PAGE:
Remember what the Lord told Abel: "The voice of thy brother's blood crith unto me from the ground." What will God do today in His judgment against the bloody lands of the world, and there is not a land that I know of that is exempt from blood. America encourages the death of the unborn. The Soviets enforce death upon Christians and dissidents. China had both death to Christians and dissidents and forced abortion. The evil is abundant in every land, and the American brand of Christianity keeps silent. The Lord will justly judge the earth and all that are in it, for the blood which is shed by man and for the silence of the Christians against the evil.

Later in the giving of the law, Moses will tell the people that the land itself is at war against its bloody inhabitants. What will the righteous Lord do to cleanse the land?? Although I do not know, I do know that He promises His care for His faithful people.

There are several naturalistic explanations for what took place here, but I am sure the Lord meant just what He said: the Nile turned to literal blood which stank.

Vs. 18, 19.
and the Egyptians shall lothe.. As we saw back in chapter 2, the River Nile was a life-giving god to the Egyptians, and it was worshiped as such. The first plague is against their primary god, the Nile. All water throughout the land of Egypt is regarded as water from the Nile, because all standing water and well water was the Nile River percolating through the porous Egyptian soil. Further more, all streams would run to the Nile.

The Nile River

"the fertility of the land (Egypt) depends on the overflowing of the Nile, which commences to rise about the middle of June, and reaches its greatest height about the end of September, when it again begins to decrease. As measured at Cairo, if the Nile does not rise twenty-four feet, the harvest will not be very good ; anything under eighteen threatens famine. About the middle of August the red, turbid waters of the rising river are distributed by canals over the country, and carry fruitfulness with them. On receding, the Nile leaves behind it a thick red soil, which its waters had carried from Central Africa, and over this rich deposit the seed is sown. Rain there is none, nor is there need for it to fertilize the land. The Nile also furnishes the most pleasant and even nourishing water for drinking, and some physicians have ascribed it healing virtues. It is sparely necessary to add that the rive teems with fish." Edersheim, Vol. II, pg. 19. The Nile is "the sacred stream of Egypt, on which its fertility depended... Egypt depends for its produce entirely on the waters of the Nile..." Vol I, pgs. 156, 8.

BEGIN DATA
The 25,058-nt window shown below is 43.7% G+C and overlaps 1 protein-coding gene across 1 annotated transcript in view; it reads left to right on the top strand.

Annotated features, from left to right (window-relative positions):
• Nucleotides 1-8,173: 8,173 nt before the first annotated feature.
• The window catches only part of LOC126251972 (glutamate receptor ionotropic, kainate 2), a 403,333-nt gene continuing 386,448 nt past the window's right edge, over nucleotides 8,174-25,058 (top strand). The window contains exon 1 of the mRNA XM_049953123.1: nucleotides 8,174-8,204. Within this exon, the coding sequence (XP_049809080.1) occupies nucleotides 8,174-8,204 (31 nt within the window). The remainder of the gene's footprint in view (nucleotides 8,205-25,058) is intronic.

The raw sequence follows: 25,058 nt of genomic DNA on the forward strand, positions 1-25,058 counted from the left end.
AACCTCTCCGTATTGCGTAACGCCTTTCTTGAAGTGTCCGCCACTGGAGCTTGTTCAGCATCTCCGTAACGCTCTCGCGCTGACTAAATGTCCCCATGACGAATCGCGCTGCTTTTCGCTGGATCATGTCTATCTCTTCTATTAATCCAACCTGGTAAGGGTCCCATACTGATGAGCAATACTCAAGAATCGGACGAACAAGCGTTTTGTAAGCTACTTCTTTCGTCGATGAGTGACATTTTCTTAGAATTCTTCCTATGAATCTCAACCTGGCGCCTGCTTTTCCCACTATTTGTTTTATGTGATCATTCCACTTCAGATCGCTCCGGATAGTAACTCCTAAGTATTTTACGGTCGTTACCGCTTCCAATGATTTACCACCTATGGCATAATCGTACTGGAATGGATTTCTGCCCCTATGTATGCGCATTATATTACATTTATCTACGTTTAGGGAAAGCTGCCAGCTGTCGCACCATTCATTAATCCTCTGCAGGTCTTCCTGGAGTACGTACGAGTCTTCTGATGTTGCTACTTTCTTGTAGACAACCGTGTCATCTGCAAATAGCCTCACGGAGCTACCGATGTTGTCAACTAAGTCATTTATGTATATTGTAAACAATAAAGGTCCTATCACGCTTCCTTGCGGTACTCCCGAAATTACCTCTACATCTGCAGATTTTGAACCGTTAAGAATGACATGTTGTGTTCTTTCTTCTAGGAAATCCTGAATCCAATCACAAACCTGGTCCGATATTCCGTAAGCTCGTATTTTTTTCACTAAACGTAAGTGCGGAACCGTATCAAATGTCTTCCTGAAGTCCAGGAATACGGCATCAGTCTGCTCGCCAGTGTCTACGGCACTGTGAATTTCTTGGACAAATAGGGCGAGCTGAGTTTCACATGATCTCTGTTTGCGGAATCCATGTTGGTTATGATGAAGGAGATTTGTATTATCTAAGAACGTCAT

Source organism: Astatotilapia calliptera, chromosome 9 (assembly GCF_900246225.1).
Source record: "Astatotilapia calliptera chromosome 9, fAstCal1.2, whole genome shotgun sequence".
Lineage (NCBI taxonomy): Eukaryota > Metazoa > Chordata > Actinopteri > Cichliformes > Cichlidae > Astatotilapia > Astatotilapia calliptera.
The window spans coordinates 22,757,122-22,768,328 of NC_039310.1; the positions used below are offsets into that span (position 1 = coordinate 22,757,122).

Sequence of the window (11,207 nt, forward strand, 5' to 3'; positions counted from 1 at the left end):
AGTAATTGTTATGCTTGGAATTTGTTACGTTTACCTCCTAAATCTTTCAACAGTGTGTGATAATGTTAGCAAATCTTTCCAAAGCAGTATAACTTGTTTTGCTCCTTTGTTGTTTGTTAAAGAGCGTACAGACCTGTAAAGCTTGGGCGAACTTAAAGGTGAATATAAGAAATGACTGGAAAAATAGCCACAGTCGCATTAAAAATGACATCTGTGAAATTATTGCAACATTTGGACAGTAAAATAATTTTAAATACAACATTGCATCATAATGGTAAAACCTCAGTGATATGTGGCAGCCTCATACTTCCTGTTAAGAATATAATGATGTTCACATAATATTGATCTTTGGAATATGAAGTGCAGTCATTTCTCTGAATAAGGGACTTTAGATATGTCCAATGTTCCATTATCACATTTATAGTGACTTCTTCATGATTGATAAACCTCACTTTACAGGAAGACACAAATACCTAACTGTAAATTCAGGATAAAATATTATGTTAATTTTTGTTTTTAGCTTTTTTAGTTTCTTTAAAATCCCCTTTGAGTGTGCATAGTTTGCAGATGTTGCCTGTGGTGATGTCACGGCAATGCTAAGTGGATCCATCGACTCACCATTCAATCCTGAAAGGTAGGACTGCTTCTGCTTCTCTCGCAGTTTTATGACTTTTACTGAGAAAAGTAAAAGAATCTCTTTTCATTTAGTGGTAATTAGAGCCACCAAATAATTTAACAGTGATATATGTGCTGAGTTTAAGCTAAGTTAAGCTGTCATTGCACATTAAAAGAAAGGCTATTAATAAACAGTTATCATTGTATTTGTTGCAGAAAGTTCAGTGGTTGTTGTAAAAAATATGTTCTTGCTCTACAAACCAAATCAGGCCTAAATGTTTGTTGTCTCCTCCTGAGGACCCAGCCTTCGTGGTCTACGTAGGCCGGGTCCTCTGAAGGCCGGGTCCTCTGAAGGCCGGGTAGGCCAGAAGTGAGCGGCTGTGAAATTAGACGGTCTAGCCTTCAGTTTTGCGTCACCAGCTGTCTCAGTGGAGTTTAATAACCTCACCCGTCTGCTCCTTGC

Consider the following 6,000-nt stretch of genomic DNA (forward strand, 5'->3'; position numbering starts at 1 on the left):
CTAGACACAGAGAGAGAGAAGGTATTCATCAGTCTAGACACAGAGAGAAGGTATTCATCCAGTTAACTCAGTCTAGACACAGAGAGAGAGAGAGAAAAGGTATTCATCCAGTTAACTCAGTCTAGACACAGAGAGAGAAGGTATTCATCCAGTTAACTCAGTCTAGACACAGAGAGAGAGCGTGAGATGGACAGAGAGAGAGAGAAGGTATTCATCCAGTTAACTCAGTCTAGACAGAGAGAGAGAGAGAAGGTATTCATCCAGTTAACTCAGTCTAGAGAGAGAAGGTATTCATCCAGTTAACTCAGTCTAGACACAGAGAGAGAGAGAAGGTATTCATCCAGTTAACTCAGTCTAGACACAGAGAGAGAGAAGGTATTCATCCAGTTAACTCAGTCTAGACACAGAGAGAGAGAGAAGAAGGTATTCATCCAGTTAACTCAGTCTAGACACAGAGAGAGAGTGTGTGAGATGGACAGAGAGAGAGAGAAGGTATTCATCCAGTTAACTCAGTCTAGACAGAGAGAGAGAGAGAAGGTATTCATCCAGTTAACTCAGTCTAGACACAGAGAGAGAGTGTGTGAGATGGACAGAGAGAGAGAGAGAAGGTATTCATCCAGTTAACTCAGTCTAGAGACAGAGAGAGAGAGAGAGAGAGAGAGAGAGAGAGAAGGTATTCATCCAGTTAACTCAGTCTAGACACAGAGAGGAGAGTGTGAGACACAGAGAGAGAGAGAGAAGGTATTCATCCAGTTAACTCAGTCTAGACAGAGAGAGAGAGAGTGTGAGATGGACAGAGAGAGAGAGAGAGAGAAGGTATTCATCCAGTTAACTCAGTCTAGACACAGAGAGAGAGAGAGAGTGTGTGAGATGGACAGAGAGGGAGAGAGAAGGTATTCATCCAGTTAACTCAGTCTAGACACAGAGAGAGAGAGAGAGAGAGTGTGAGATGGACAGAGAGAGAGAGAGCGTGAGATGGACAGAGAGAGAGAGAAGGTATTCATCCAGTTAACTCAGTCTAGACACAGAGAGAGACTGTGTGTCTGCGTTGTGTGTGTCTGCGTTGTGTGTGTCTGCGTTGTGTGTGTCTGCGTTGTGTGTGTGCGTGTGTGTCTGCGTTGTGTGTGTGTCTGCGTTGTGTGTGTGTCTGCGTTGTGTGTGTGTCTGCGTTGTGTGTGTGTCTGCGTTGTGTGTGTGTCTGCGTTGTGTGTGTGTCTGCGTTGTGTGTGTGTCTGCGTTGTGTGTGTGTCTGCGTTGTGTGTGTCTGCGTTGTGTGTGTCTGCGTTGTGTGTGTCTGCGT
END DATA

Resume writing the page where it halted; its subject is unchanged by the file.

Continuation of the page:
The Nile was seen and worshiped as the giver of all life under the name of "Hapi, the Nile. In early times it divided the honors with Ra, the sun-god. No wonder it was so. If the Egyptians set out to worship Nature-gods at all, surely then the sun and the Nile first. The origin of the Osirian Myth is still much discussed. Very much evidence, perhaps conclusive evidence, can be adduced to prove that it rose originally from the Nile; that Osiris was first of all the N., then the water of the N., and then Egypt, the N. and all that it produced. Egypt was the Egyptian's little world, and Egypt was the Nile. It was thus quite natural for the Egyptians in considering the celestial world to image it in likeness of their own world with a celestial Nile flowing through it. It is so represented in the mythology, but the conception of the heavens is vague." (ISBE, pg. 2147.)

The first plague: All the standing water of the Nile turned into blood. "The startling charactor of the plague is apparent when it is remembered that Egypt is the product of the Nile, the fvery soil being all brought down by it, and its irrigation being constantly dependent upon it. Because of this it became one of the earliest and greatest of the gods. (ISBE, pg. 2404. ISBE goes on to give as a reference work, "Hymn to the Nile." Therefore, we see that the Nile was worshiped as a god because it was considered the giver of all life to Egypt. It even had hymns sung to it.)